Advertisers benefit from Web 2.0

10 September 2009

NEW YORK: Blogs, social networks and online video are the Web 2.0 tools which have provided the most benefits to companies looking to engage with consumers, a new study by McKinsey, the management consultancy, has found.

The company conducted an online survey among 1,695 executives from a wide variety of industries and regions, and with a range of different job functions.

It found that 69% of participants regarded Web 2.0 as having helped deliver "more innovative products and services, more effective marketing, better access to knowledge, lower cost of doing business and higher revenue."

More specifically, 52% of contributors agreed it had increased the effectiveness of their marketing, most particularly in terms of building awareness, followed by driving loyalty, and increasing consideration and conversion rates.

A further 43% said Web 2.0 played a key part in improving customer satisfaction, falling to 38% for reducing marketing costs, 24% for accelerating the launch of new products, and 22% for establishing more successful innovation programmes.

By media type, 51% of the sample regarded corporate blogs as having aided their efforts to connect with consumers, with 48% saying the same for video-sharing and social networking platforms, and 45% for RSS feeds.

Podcasts and "wikis" were accorded this status by 37% of executives, just a under a quarter of which thought tagging, ratings tools, and "microblogging" services like Twitter also had such a role.

Almost two-thirds of companies in the high-tech and telecoms sector had benefited from using Web 2.0 as a communications medium, falling to 60% in the business, legal and professional services sector, 37% in manufacturing, and 32% for financial services.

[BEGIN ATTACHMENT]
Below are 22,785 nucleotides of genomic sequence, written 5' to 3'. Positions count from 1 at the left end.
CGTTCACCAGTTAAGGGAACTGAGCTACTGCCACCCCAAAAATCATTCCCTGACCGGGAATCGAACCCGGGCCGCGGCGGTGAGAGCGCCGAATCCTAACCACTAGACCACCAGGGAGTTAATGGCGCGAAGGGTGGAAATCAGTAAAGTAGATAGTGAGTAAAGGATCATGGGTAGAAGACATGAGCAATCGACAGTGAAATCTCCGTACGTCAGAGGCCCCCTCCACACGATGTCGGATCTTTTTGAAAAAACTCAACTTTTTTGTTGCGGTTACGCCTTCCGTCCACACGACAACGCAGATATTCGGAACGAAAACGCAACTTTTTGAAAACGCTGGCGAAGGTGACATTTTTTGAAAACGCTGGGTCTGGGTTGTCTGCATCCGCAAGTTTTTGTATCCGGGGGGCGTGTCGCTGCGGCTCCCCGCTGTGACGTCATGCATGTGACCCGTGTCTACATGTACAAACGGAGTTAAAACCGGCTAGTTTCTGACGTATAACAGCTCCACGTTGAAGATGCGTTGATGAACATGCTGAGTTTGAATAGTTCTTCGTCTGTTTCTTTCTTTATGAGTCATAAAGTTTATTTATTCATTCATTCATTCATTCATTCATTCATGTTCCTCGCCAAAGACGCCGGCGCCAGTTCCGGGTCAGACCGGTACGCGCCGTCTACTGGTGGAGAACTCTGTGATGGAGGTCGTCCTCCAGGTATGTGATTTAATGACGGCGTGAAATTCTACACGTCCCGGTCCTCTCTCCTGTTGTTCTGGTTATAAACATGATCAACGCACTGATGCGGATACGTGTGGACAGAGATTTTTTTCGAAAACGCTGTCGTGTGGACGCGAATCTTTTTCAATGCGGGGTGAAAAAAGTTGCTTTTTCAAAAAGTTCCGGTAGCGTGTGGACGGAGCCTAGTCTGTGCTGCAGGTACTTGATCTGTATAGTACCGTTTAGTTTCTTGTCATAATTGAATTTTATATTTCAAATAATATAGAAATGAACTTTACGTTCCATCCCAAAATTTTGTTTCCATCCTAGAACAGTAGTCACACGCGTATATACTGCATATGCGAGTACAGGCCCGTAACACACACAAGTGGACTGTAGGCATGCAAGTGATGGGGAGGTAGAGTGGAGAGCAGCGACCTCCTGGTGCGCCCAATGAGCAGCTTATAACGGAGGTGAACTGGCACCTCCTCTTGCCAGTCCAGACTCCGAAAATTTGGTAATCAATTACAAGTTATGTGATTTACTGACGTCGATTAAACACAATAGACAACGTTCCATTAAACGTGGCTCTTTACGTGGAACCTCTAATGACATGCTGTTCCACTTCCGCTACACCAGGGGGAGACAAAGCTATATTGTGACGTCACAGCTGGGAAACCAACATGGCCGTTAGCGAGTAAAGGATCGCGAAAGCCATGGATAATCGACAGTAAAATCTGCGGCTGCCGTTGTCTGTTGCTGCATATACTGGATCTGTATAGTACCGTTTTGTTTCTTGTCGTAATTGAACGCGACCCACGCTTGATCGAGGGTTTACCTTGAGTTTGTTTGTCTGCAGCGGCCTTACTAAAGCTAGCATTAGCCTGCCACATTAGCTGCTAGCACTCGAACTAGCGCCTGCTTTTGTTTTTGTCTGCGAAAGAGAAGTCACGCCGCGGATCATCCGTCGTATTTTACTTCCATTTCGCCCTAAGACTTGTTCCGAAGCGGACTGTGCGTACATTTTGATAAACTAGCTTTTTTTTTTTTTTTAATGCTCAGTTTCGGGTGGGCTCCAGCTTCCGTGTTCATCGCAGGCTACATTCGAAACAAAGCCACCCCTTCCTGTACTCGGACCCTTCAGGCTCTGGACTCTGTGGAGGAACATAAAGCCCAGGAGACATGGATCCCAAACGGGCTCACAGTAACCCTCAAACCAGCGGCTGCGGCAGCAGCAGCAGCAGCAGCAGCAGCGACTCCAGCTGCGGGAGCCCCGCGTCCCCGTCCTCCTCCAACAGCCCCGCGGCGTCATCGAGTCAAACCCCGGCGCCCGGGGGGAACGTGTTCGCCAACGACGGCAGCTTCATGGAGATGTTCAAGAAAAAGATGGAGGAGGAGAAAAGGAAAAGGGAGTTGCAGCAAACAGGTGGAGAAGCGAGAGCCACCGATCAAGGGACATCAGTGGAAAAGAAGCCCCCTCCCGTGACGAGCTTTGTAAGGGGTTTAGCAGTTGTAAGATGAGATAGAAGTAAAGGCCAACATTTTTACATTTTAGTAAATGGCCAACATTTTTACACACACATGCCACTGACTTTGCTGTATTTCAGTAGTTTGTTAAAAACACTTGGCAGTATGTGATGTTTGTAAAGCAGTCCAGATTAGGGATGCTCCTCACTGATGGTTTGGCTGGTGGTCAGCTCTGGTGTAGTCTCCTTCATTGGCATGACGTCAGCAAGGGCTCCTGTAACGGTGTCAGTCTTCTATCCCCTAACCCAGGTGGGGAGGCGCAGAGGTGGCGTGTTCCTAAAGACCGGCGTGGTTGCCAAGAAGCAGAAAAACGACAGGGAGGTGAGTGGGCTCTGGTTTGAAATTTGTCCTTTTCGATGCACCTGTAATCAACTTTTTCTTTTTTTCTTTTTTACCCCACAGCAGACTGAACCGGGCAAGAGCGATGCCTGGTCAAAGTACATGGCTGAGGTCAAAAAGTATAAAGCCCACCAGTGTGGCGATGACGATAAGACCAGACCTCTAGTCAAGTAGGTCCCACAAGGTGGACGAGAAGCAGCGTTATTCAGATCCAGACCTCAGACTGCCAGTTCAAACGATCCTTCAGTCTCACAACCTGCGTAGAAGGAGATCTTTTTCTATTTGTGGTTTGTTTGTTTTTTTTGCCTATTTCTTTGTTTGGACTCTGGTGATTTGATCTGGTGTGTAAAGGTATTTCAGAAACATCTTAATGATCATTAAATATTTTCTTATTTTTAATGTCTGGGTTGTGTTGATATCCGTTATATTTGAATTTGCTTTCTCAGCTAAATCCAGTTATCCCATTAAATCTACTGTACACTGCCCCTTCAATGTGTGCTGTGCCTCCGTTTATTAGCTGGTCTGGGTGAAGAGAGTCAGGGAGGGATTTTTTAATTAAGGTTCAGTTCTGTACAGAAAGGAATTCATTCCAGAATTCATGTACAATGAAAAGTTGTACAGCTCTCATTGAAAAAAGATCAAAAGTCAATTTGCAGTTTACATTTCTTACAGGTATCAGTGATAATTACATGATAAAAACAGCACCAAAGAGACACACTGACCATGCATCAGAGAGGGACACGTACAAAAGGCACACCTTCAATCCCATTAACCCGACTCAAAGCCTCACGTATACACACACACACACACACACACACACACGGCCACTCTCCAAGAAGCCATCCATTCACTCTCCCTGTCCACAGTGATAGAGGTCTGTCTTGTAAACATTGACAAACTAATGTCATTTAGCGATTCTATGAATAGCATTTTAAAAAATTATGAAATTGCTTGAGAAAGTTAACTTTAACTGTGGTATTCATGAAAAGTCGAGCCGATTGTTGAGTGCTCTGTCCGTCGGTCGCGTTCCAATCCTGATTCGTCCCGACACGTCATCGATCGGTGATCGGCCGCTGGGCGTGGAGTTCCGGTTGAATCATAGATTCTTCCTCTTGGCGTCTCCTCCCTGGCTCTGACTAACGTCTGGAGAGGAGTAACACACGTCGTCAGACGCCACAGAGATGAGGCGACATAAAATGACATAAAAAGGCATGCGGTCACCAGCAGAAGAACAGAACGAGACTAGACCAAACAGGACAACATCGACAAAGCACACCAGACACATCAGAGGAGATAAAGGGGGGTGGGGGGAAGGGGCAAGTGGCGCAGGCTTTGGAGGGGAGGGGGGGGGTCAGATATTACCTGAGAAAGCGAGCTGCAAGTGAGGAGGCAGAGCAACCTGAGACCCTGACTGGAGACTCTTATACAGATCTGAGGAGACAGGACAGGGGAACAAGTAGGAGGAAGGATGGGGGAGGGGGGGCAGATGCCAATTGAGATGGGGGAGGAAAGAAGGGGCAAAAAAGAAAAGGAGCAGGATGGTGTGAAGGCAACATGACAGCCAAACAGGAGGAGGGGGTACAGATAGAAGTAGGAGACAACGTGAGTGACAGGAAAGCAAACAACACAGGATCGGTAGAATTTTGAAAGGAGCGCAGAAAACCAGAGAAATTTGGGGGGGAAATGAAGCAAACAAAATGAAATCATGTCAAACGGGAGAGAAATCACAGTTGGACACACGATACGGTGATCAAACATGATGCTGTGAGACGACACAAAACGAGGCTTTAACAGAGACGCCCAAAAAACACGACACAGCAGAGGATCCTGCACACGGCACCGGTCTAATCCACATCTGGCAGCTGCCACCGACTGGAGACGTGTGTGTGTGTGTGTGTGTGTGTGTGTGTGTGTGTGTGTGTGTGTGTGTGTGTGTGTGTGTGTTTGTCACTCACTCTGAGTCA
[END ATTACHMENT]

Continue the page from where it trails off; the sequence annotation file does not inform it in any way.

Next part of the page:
Some 54% of North American firms believed they had enjoyed positive results with clients thanks to adopting this strategy, compared with 47% of their counterparts in Asia Pacific, 46% in India, and 45% in Europe.

The most successful companies were distinguished, McKinsey argued, by the fact they used the growing range of interactive options to aid employee productivity and forge links with customers and suppliers.

Based on an analysis of its current and previous studies into the efficacy of this channel, the consultancy also found that the 20% of firms with the highest satisfaction levels also enjoyed 80% of the benefits.

This 20% included more than two-thirds of the corporations with the highest Web 2.0 adoption rates, and 58% of companies where these tools displayed the most pronounced impact on internal culture.

Data sourced from McKinsey; additional content by WARC staff